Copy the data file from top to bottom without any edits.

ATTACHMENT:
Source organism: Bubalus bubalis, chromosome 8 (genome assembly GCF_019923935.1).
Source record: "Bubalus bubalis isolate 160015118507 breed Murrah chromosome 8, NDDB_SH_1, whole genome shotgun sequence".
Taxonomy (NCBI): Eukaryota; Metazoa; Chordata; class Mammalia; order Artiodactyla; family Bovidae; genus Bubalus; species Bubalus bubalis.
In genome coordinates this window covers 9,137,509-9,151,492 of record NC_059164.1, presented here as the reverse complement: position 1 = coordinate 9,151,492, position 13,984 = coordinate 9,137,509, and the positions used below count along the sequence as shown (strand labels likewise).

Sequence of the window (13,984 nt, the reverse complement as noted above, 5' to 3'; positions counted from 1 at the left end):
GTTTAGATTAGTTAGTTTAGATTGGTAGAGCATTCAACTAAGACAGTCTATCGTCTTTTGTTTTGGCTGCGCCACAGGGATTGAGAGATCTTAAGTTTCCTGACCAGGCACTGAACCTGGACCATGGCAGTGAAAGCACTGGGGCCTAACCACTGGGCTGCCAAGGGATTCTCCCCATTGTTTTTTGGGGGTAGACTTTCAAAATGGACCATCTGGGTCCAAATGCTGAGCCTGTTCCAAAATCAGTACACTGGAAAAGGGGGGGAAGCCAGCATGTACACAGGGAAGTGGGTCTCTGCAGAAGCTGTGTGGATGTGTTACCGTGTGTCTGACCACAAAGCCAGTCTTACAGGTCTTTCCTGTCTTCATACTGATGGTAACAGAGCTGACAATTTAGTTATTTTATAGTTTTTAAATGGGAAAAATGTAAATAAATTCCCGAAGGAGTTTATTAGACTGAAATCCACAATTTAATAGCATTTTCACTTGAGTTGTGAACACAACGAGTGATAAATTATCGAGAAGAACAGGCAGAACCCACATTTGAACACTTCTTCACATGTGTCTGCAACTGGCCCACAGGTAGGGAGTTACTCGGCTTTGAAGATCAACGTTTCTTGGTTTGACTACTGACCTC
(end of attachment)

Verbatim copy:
Source organism: Bubalus bubalis, chromosome 8 (genome assembly GCF_019923935.1).
Source record: "Bubalus bubalis isolate 160015118507 breed Murrah chromosome 8, NDDB_SH_1, whole genome shotgun sequence".
Taxonomy (NCBI): Eukaryota; Metazoa; Chordata; class Mammalia; order Artiodactyla; family Bovidae; genus Bubalus; species Bubalus bubalis.
In genome coordinates this window covers 9,137,509-9,151,492 of record NC_059164.1, presented here as the reverse complement: position 1 = coordinate 9,151,492, position 13,984 = coordinate 9,137,509, and the positions used below count along the sequence as shown (strand labels likewise).

Sequence of the window (13,984 nt, the reverse complement as noted above, 5' to 3'; positions counted from 1 at the left end):
GTTTAGATTAGTTAGTTTAGATTGGTAGAGCATTCAACTAAGACAGTCTATCGTCTTTTGTTTTGGCTGCGCCACAGGGATTGAGAGATCTTAAGTTTCCTGACCAGGCACTGAACCTGGACCATGGCAGTGAAAGCACTGGGGCCTAACCACTGGGCTGCCAAGGGATTCTCCCCATTGTTTTTTGGGGGTAGACTTTCAAAATGGACCATCTGGGTCCAAATGCTGAGCCTGTTCCAAAATCAGTACACTGGAAAAGGGGGGGAAGCCAGCATGTACACAGGGAAGTGGGTCTCTGCAGAAGCTGTGTGGATGTGTTACCGTGTGTCTGACCACAAAGCCAGTCTTACAGGTCTTTCCTGTCTTCATACTGATGGTAACAGAGCTGACAATTTAGTTATTTTATAGTTTTTAAATGGGAAAAATGTAAATAAATTCCCGAAGGAGTTTATTAGACTGAAATCCACAATTTAATAGCATTTTCACTTGAGTTGTGAACACAACGAGTGATAAATTATCGAGAAGAACAGGCAGAACCCACATTTGAACACTTCTTCACATGTGTCTGCAACTGGCCCACAGGTAGGGAGTTACTCGGCTTTGAAGATCAACGTTTCTTGGTTTGACTACTGACCTC